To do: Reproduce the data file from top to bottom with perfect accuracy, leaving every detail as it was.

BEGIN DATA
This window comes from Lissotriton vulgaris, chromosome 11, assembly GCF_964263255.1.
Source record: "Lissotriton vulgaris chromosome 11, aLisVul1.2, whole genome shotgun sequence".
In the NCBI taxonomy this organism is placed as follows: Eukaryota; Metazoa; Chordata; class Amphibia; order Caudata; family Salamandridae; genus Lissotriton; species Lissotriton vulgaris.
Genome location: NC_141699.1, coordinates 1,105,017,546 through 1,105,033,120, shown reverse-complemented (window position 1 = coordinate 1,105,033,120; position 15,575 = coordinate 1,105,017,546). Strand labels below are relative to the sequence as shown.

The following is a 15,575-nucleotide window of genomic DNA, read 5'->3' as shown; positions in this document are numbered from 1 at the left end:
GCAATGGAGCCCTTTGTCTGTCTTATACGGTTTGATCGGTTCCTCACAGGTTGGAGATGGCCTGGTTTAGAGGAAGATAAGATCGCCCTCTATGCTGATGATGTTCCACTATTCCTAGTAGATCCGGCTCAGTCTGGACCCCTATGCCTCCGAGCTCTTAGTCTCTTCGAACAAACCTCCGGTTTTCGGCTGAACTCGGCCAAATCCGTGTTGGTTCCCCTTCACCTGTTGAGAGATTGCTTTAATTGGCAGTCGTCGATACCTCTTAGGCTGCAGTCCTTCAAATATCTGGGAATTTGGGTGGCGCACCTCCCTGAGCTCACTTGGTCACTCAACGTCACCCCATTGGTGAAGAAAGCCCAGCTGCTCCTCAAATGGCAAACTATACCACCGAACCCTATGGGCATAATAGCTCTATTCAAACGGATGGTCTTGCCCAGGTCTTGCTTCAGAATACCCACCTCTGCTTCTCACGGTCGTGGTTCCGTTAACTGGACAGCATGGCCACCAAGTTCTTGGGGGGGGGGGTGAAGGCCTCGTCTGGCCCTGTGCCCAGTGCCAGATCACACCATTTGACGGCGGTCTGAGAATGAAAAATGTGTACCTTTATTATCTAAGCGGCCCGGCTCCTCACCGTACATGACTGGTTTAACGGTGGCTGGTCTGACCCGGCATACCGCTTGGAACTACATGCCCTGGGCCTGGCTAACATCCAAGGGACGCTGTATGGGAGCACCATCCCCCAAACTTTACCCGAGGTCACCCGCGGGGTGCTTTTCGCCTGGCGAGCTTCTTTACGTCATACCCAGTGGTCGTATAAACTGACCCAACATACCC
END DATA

This window comes from Lissotriton vulgaris, chromosome 11, assembly GCF_964263255.1.
Source record: "Lissotriton vulgaris chromosome 11, aLisVul1.2, whole genome shotgun sequence".
In the NCBI taxonomy this organism is placed as follows: Eukaryota; Metazoa; Chordata; class Amphibia; order Caudata; family Salamandridae; genus Lissotriton; species Lissotriton vulgaris.
Genome location: NC_141699.1, coordinates 1,105,017,546 through 1,105,033,120, shown reverse-complemented (window position 1 = coordinate 1,105,033,120; position 15,575 = coordinate 1,105,017,546). Strand labels below are relative to the sequence as shown.

The following is a 15,575-nucleotide window of genomic DNA, read 5'->3' as shown; positions in this document are numbered from 1 at the left end:
GCAATGGAGCCCTTTGTCTGTCTTATACGGTTTGATCGGTTCCTCACAGGTTGGAGATGGCCTGGTTTAGAGGAAGATAAGATCGCCCTCTATGCTGATGATGTTCCACTATTCCTAGTAGATCCGGCTCAGTCTGGACCCCTATGCCTCCGAGCTCTTAGTCTCTTCGAACAAACCTCCGGTTTTCGGCTGAACTCGGCCAAATCCGTGTTGGTTCCCCTTCACCTGTTGAGAGATTGCTTTAATTGGCAGTCGTCGATACCTCTTAGGCTGCAGTCCTTCAAATATCTGGGAATTTGGGTGGCGCACCTCCCTGAGCTCACTTGGTCACTCAACGTCACCCCATTGGTGAAGAAAGCCCAGCTGCTCCTCAAATGGCAAACTATACCACCGAACCCTATGGGCATAATAGCTCTATTCAAACGGATGGTCTTGCCCAGGTCTTGCTTCAGAATACCCACCTCTGCTTCTCACGGTCGTGGTTCCGTTAACTGGACAGCATGGCCACCAAGTTCTTGGGGGGGGGGGTGAAGGCCTCGTCTGGCCCTGTGCCCAGTGCCAGATCACACCATTTGACGGCGGTCTGAGAATGAAAAATGTGTACCTTTATTATCTAAGCGGCCCGGCTCCTCACCGTACATGACTGGTTTAACGGTGGCTGGTCTGACCCGGCATACCGCTTGGAACTACATGCCCTGGGCCTGGCTAACATCCAAGGGACGCTGTATGGGAGCACCATCCCCCAAACTTTACCCGAGGTCACCCGCGGGGTGCTTTTCGCCTGGCGAGCTTCTTTACGTCATACCCAGTGGTCGTATAAACTGACCCAACATACCC